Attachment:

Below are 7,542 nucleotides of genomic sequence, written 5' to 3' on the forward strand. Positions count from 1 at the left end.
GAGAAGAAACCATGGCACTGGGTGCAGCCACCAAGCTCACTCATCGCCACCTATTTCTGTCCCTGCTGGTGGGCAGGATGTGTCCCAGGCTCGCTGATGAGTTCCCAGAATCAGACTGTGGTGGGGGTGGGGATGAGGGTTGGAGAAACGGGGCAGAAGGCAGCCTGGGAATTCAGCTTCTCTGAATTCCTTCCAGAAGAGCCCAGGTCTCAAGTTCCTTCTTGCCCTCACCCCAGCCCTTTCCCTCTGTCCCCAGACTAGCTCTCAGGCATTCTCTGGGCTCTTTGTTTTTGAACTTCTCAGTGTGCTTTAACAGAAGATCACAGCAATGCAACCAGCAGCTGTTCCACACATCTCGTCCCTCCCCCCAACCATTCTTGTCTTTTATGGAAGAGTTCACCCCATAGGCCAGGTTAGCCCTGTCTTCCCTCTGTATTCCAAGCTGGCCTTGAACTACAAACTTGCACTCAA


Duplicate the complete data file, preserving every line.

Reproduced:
Below are 7,542 nucleotides of genomic sequence, written 5' to 3' on the forward strand. Positions count from 1 at the left end.
GAGAAGAAACCATGGCACTGGGTGCAGCCACCAAGCTCACTCATCGCCACCTATTTCTGTCCCTGCTGGTGGGCAGGATGTGTCCCAGGCTCGCTGATGAGTTCCCAGAATCAGACTGTGGTGGGGGTGGGGATGAGGGTTGGAGAAACGGGGCAGAAGGCAGCCTGGGAATTCAGCTTCTCTGAATTCCTTCCAGAAGAGCCCAGGTCTCAAGTTCCTTCTTGCCCTCACCCCAGCCCTTTCCCTCTGTCCCCAGACTAGCTCTCAGGCATTCTCTGGGCTCTTTGTTTTTGAACTTCTCAGTGTGCTTTAACAGAAGATCACAGCAATGCAACCAGCAGCTGTTCCACACATCTCGTCCCTCCCCCCAACCATTCTTGTCTTTTATGGAAGAGTTCACCCCATAGGCCAGGTTAGCCCTGTCTTCCCTCTGTATTCCAAGCTGGCCTTGAACTACAAACTTGCACTCAA